No More Lining up for Flu Shots, Experience Innovative Service Flow Design at Xizhi District Pubic Health Center

The picture on the left shows a traditional public health center in Taiwan; the one on the right is a public health center re-designed by TDRI.

Taiwan Design Research Institute (TDRI) cooperates with New Taipei City Department of Health for the “Public Health Center Re-Designed” project, hoping to make use of design to turn the image and service efficiency of public health institutions around. In Taiwan, the KPI of every public health center is to complete 300 services a year. TDRI first launches demo projects at Xizhi District Public Health Center and Yingge District Public Health Center that service large populations, in which TDRI conducts preliminary service design research and then hands over to local design teams “S. Select Lab” and “Zuo Studio” for overall visual and spatial planning.

Throughout the course of life from birth to death, which place is the most closely related to our daily life? It is not some popular trendy cafés or Michelin-starred restaurants with long queues, but the often overlooked public health centers in our neighborhoods. From vaccinations for infants, health education for newlyweds, to regular checkups for elderly citizens, all these are conducted in public health centers.

However, when people think of those public health centers near home, they often give the impression of being old, dim, with walls full of health education posters; with unclear signs and instructions and bad traffic flow design, citizens all squeeze in front of the registration counter, and staff members and volunteers are exhausted answering their questions. Consequently, there is a long queue for every service, affecting the service efficiency and capacity of public health center. Moreover, with the rise of preventive healthcare in recent years, and growing demand of elderly care, all public health centers across Taiwan are seeing growing workloads, further straining public health centers’ utilization effectiveness and spatial affordance.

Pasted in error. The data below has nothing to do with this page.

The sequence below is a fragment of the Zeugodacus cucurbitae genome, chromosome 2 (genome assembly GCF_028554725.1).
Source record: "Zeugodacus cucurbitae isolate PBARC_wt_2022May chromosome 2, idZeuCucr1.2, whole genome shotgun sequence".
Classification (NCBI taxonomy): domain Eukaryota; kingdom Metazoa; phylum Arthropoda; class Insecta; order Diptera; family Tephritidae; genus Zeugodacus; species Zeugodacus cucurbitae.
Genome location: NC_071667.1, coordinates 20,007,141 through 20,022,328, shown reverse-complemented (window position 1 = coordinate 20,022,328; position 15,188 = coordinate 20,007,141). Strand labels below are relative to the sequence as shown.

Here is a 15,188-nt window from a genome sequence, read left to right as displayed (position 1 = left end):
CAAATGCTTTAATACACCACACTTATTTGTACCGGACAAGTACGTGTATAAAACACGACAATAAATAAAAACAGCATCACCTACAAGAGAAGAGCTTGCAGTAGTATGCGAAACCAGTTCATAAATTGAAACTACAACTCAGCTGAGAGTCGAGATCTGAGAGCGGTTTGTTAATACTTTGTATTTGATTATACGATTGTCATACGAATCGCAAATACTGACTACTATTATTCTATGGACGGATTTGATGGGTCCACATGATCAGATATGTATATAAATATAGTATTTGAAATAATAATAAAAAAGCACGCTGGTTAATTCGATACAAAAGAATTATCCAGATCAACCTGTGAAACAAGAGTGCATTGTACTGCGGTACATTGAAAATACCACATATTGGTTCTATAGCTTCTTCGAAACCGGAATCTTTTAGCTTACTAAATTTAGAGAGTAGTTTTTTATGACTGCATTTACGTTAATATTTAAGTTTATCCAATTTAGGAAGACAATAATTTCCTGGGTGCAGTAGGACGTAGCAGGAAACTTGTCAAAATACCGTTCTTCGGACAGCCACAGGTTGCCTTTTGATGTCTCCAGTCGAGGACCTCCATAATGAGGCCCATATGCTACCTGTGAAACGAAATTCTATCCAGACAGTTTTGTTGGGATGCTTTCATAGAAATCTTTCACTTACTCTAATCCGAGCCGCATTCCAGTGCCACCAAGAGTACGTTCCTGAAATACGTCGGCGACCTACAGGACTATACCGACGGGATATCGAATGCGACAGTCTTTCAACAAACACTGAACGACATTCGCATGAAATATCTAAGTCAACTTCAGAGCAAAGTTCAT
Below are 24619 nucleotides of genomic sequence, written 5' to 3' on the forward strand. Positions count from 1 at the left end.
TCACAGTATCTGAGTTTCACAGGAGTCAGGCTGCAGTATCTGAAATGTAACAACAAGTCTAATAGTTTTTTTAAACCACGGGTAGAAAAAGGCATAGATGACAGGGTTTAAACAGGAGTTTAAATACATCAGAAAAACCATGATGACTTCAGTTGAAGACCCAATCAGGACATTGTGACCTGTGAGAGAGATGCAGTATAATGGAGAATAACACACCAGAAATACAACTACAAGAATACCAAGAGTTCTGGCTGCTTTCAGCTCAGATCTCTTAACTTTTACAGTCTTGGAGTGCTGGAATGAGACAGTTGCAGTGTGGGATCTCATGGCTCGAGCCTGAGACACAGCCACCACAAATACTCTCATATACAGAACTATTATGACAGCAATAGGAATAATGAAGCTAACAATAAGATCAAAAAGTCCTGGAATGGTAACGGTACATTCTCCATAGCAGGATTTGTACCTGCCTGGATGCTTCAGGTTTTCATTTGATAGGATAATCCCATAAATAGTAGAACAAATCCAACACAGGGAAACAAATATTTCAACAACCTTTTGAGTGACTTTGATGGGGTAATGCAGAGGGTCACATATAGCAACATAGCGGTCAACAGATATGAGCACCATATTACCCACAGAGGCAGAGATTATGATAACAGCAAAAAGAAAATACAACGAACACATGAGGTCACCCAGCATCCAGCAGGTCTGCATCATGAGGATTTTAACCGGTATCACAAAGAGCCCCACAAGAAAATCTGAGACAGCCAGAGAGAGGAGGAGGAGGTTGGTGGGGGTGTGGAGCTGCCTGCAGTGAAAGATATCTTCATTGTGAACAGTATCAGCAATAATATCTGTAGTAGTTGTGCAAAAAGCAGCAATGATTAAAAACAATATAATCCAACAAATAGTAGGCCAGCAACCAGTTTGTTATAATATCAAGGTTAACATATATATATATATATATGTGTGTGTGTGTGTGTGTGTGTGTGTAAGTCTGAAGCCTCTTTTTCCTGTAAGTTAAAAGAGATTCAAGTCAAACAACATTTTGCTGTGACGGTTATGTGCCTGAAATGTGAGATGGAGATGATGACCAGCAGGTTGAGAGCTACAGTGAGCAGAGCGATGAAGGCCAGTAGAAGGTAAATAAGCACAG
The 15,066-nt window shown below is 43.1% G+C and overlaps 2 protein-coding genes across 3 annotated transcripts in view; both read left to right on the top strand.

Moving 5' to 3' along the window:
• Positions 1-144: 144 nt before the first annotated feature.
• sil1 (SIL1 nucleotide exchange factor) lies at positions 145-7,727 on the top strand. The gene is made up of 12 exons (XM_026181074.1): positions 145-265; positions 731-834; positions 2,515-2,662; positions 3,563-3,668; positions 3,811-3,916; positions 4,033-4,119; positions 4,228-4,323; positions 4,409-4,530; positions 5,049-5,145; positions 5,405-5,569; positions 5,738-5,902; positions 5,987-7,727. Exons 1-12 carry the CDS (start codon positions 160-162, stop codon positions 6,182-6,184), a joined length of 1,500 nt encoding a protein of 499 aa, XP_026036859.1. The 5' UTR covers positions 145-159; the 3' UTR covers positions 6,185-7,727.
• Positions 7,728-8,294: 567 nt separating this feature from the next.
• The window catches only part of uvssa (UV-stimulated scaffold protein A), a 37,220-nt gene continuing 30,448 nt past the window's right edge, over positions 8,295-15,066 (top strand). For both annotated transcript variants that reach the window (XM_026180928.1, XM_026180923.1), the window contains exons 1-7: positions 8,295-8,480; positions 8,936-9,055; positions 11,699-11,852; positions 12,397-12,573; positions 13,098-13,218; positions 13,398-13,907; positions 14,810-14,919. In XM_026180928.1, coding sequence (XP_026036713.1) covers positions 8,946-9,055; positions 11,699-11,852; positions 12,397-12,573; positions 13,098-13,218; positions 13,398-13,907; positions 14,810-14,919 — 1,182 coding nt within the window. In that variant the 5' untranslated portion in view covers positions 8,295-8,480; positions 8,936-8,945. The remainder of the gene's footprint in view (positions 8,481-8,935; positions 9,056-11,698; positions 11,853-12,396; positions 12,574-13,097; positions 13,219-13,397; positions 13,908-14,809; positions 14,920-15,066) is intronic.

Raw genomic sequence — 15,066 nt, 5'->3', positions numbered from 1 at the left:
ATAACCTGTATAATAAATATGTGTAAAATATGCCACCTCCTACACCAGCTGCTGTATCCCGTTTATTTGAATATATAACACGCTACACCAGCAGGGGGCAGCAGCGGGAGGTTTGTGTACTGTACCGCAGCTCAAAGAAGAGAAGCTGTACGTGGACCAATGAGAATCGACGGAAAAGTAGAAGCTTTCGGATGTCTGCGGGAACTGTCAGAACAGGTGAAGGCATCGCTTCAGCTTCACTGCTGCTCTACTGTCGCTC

The design planning focuses on a number of key areas. First, color scheme. In the past, public health centers had no consistent colors, whereas now, neutral and natural earth tones have been used to recolor the space into beige, grey, and khaki, while also defining the waiting areas, consulting rooms, and independent spaces (such as health education rooms and counseling rooms). Senior-friendly desks and chairs that can be easily moved around are also used to give the overall space consistency, and inject a sense of warmth and peace of mind.

Second, service design. Traffic flow is reexamined. Through design, people are evenly distributed to all areas, and the overall service flow is expedited. The final and most-important area is modular design. Modularized walls are used in combination with signage design and furniture that can be freely adjusted to create a space that is vaccination room in the morning and health education room in the afternoon, meeting health public centers’ demand for versatility and flexibility.

Furthermore, modularization is also applied for spatial replicability. TDRI hopes that this project can set a new paradigm for the future. This demo project can be flexibly replicated to over 350 public health centers across Taiwan, or even overseas. This project is not just a project of public service design, but also a paradigm of interdepartmental cooperation, offering countries around the world that are in dire need for improved public health service efficiency a quick and effective solution.

SOURCE Taiwan Design Research Institute

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